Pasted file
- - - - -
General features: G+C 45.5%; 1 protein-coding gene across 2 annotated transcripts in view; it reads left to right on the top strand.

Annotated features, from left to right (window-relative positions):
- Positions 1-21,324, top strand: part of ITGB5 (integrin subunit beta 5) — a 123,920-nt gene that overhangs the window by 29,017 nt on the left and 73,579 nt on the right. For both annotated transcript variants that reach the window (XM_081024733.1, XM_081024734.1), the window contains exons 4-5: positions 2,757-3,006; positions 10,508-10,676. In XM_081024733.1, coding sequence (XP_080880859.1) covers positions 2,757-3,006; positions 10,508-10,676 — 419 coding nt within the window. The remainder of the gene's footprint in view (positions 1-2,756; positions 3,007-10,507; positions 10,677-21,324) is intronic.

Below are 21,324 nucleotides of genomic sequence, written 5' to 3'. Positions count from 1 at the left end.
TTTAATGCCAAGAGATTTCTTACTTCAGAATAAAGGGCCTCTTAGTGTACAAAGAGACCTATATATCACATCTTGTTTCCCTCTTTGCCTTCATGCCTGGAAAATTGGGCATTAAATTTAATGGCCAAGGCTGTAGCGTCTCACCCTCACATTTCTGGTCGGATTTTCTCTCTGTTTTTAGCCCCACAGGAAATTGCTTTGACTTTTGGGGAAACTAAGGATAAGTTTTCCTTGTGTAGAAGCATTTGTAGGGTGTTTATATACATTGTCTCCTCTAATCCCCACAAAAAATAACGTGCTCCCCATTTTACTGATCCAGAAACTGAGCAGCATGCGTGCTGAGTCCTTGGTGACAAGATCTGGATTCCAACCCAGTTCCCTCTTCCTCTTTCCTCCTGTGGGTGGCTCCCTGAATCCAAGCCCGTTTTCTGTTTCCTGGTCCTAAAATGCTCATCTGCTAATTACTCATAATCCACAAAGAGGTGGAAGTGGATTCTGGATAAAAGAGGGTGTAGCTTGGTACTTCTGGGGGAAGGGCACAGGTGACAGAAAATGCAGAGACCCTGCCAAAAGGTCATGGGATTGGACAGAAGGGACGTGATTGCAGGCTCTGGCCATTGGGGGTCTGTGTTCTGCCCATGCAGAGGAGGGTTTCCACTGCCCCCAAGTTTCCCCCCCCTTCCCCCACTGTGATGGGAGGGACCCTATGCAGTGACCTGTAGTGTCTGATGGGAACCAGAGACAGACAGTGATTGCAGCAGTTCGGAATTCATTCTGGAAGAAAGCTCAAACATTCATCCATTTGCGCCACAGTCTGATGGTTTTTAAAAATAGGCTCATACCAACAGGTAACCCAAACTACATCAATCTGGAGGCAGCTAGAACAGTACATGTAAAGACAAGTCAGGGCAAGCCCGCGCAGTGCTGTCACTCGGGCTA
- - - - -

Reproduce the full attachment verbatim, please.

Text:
General features: G+C 45.5%; 1 protein-coding gene across 2 annotated transcripts in view; it reads left to right on the top strand.

Annotated features, from left to right (window-relative positions):
- Positions 1-21,324, top strand: part of ITGB5 (integrin subunit beta 5) — a 123,920-nt gene that overhangs the window by 29,017 nt on the left and 73,579 nt on the right. For both annotated transcript variants that reach the window (XM_081024733.1, XM_081024734.1), the window contains exons 4-5: positions 2,757-3,006; positions 10,508-10,676. In XM_081024733.1, coding sequence (XP_080880859.1) covers positions 2,757-3,006; positions 10,508-10,676 — 419 coding nt within the window. The remainder of the gene's footprint in view (positions 1-2,756; positions 3,007-10,507; positions 10,677-21,324) is intronic.

Below are 21,324 nucleotides of genomic sequence, written 5' to 3'. Positions count from 1 at the left end.
TTTAATGCCAAGAGATTTCTTACTTCAGAATAAAGGGCCTCTTAGTGTACAAAGAGACCTATATATCACATCTTGTTTCCCTCTTTGCCTTCATGCCTGGAAAATTGGGCATTAAATTTAATGGCCAAGGCTGTAGCGTCTCACCCTCACATTTCTGGTCGGATTTTCTCTCTGTTTTTAGCCCCACAGGAAATTGCTTTGACTTTTGGGGAAACTAAGGATAAGTTTTCCTTGTGTAGAAGCATTTGTAGGGTGTTTATATACATTGTCTCCTCTAATCCCCACAAAAAATAACGTGCTCCCCATTTTACTGATCCAGAAACTGAGCAGCATGCGTGCTGAGTCCTTGGTGACAAGATCTGGATTCCAACCCAGTTCCCTCTTCCTCTTTCCTCCTGTGGGTGGCTCCCTGAATCCAAGCCCGTTTTCTGTTTCCTGGTCCTAAAATGCTCATCTGCTAATTACTCATAATCCACAAAGAGGTGGAAGTGGATTCTGGATAAAAGAGGGTGTAGCTTGGTACTTCTGGGGGAAGGGCACAGGTGACAGAAAATGCAGAGACCCTGCCAAAAGGTCATGGGATTGGACAGAAGGGACGTGATTGCAGGCTCTGGCCATTGGGGGTCTGTGTTCTGCCCATGCAGAGGAGGGTTTCCACTGCCCCCAAGTTTCCCCCCCCTTCCCCCACTGTGATGGGAGGGACCCTATGCAGTGACCTGTAGTGTCTGATGGGAACCAGAGACAGACAGTGATTGCAGCAGTTCGGAATTCATTCTGGAAGAAAGCTCAAACATTCATCCATTTGCGCCACAGTCTGATGGTTTTTAAAAATAGGCTCATACCAACAGGTAACCCAAACTACATCAATCTGGAGGCAGCTAGAACAGTACATGTAAAGACAAGTCAGGGCAAGCCCGCGCAGTGCTGTCACTCGGGCTA